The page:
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What do you get when you listen to Joe Cuba's Latin Music? You get a nostalgic, toe tapping stype of music. This music also includes some of the first Latin melodies with English lyrics.

Some of Joe Cuba's greatest hits are listed in the Music Catalog, from his Discography.

Joe Cuba

I Tried to Dance All Night
Released 1958

Steppin' Out
Released 1962

Bang Bang
Released 1966

The Best of Joe Cuba
Released 1970

Steppin' Out Again
Released 1995

You can find the full list of The Joe Cuba Sextet Discography, in The Life and Times of the Legendary Joe Cuba.
Joe Cuba touched the soul of millions with his style of Latin music.
Discover his music, which never gets old..
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Hector Lavoe Biography
HomeBiographyMusic  & Book InfoShowsContact UsHector Lavoe Biography

The transformation of a legendary personality is usually molded by the influences of the environment, and by the extra ordinary achievements of a lifetime. Likewise, the spirit and makeup of a person is also developed by the social and cultural conditions, such as in the story we are about to embark.
 The Legendary Joe Cuba was born as Gilberto Navarro, on April 22, 1931, at the Lying-in Hospital in Manhattan. Gilberto was the son of Gloria Cardona and Joaquin Navarro. He also had an older brother, Jack Navarro, who was born in Manhattan on February 2, 1930. By the time Gilberto was only a year and eleven months, his father left their home. During that era, people were trying to survive the Great Depression. Overwhelmed by her situation, his mother Gloria was forced to put her children in the Foundling Home, on 175 East 68th Street, until she could find work. However, during the time of their separation, Gloria never abandoned her boys. Frequently she visited her boys at the Foundling Home.

Meanwhile in Brooklyn, the Liottas, an Italian family was struggling to survive, and decided to join a government-sponsored program that paid families to take-in Foundling Home children. Early in September of 1930, the Liottas bought a house on 208 Beach Avenue, Staten Island. By 1932, they were ready to bring into their home the Foundling Home children. The first to enter their home were the Navarro boys. While living with the Liottas, Gilberto was nicknamed Sonny. Although they were living with the Liottas, Sonny’s natural mother also visited them often. Gloria had a strong bond with her sons and was determined to get them back. At the age of 5 Sonny and his brother were returned to their mother. Their mother had married a man called Miguel Calderon and settled in Spanish Harlem. To the boys delight their stepfather turned out to be a great man.
 In one of the Joe Cuba's songs, he describes his home in Spanish Harlem:
 Do you feel it?
Yes I feel it. I feel my beloved Barrio, my ghetto.
This is the story where I was born.
No man's land, between 115th Street and 125th.
Everybody today is talking about "El Barrio,"
Or the ghetto, about the hard times they had.
We had hard times, but we had good times too.
I can remember the summer.
The summer time was beautiful, the days were long.
We did not need any ocean breeze.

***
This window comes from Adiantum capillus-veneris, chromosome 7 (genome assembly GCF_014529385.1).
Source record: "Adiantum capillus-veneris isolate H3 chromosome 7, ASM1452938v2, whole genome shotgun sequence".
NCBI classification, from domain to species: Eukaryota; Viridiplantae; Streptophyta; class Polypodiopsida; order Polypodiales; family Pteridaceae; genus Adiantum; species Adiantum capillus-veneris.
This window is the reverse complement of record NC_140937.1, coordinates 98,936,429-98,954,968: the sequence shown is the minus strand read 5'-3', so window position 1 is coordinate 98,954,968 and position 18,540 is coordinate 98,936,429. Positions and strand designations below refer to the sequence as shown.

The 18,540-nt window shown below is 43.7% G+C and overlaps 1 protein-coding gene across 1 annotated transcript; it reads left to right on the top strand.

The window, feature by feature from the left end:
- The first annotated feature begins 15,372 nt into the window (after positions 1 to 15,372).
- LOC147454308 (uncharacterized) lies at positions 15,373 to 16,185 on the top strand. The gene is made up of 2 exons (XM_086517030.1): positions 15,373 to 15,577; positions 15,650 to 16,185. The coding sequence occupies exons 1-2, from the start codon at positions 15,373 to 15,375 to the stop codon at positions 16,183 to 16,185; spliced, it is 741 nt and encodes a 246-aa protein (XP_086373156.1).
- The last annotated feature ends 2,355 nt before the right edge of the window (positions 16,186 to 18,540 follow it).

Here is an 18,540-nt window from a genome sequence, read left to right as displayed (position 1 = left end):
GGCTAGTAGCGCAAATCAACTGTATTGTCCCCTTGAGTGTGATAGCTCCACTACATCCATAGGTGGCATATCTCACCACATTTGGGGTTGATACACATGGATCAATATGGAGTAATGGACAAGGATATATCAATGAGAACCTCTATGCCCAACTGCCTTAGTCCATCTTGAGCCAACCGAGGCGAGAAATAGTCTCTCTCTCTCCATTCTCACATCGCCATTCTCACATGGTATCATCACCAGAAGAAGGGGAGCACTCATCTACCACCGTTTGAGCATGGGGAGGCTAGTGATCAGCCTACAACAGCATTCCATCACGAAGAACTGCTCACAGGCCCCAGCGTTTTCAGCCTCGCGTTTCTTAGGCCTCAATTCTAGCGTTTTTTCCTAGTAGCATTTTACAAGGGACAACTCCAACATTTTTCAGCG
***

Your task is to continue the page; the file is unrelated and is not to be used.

To the left we had the Hudson River. To the right we had the East River.
When we wanted to refresh ourselves,
who needed the ocean, we had the pump.
All we needed was a good, good screwdriver and a can,
and we were refreshed.
At night the breeze was beautiful.
Tar beach, that was our meeting place.
And we had, we had fun galore.
When I went home, my mother was beautiful.
Our food was really together.
Rice and beans, that’s our soul food,
With a little Cuchifritos on the side.
And for a little desert we had Mavi,
The grooviest tasting drink you’ll want to try.
Everything was beautiful.
My “querido,” my beautiful Barrio, my ghetto.
Grateful acknowledgment is extended to the late Joe Cuba for his assistance, patience and guidance in the compilation of this authorized biography. It was inspiring to see the story of one of the world's great Latin musicians come to life, before the eyes of the Legendary Joe Cuba himself. He also gave me the privilege to obtain photographs from his private collection.
 In addition, I would like express my gratitude to Jack Calderon, Lisa Levine, Marie Liotta, Mitchell Calderon, Nina Popik Calderon, Haydee Calderon, Michael Calderon and Marlene Calderon, for contributing family related stories and photographs. Joe Cuba also acknowledged Maria Teresa Fernández (Mariposa) for dedicating to him the inspiring poem, “Ode To The DiaspoRican.” Her poem symbolizes the true feelings and sentiments of Puertoricans born in the United States.

An extended appreciation is given to the following individuals and organization for providing me with their descriptive views on this project: Ralph Paniagua Jr.: Viva Magazine Vicente Barreiro: The Casa Latina Music Shop Efraín Suáres: The International Salsa Museum Joe Hernandez: The International Latin Music Hall of Fame Lloyd Williams: The Greater Harlem Chamber of Commerce.
 Finally, gratitude is extended to the following individuals who provided us with many of the wonderful stories of Joe Cuba’s extraordinary life: Joe Gaines, Max Salazar, Jackie Thorne, Lloyd Williams, Larry Birnbaum, Alberta Riviera, Richie Bonilla, Alfredo “Chocolate” Armenteros, Pete Russian, Anthony Roach, Ralph Garay, Jr., Henry Medina, Harvey Averne, Pedro Aguilar, Willie Medina, Leona & J.T. Carter and Charlie B. Rangel.Their narrative versions of Joe Cuba's life made this an unforgettable story.

By: Antonio I. Mejias


Birth of a New Era

Legendary Latin Musicians

Enjoy Mejias' other works, including the compellingHector Lavoe biographyentitled: The Singer, Hector Lavoe.
Copyright 2011  Joe Cuba.  All Rights Reserved.